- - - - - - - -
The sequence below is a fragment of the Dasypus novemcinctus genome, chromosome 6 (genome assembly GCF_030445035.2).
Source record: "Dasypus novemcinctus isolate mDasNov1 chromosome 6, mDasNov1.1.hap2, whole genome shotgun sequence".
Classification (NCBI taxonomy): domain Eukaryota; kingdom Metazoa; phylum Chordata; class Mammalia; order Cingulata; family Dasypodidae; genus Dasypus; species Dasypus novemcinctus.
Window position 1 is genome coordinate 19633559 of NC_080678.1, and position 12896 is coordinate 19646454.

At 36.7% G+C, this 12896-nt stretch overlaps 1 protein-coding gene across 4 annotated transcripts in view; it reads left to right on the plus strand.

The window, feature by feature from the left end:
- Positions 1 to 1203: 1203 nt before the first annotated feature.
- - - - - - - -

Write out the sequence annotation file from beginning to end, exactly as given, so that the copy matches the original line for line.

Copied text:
The sequence below is a fragment of the Dasypus novemcinctus genome, chromosome 6 (genome assembly GCF_030445035.2).
Source record: "Dasypus novemcinctus isolate mDasNov1 chromosome 6, mDasNov1.1.hap2, whole genome shotgun sequence".
Classification (NCBI taxonomy): domain Eukaryota; kingdom Metazoa; phylum Chordata; class Mammalia; order Cingulata; family Dasypodidae; genus Dasypus; species Dasypus novemcinctus.
Window position 1 is genome coordinate 19633559 of NC_080678.1, and position 12896 is coordinate 19646454.

At 36.7% G+C, this 12896-nt stretch overlaps 1 protein-coding gene across 4 annotated transcripts in view; it reads left to right on the plus strand.

The window, feature by feature from the left end:
- Positions 1 to 1203: 1203 nt before the first annotated feature.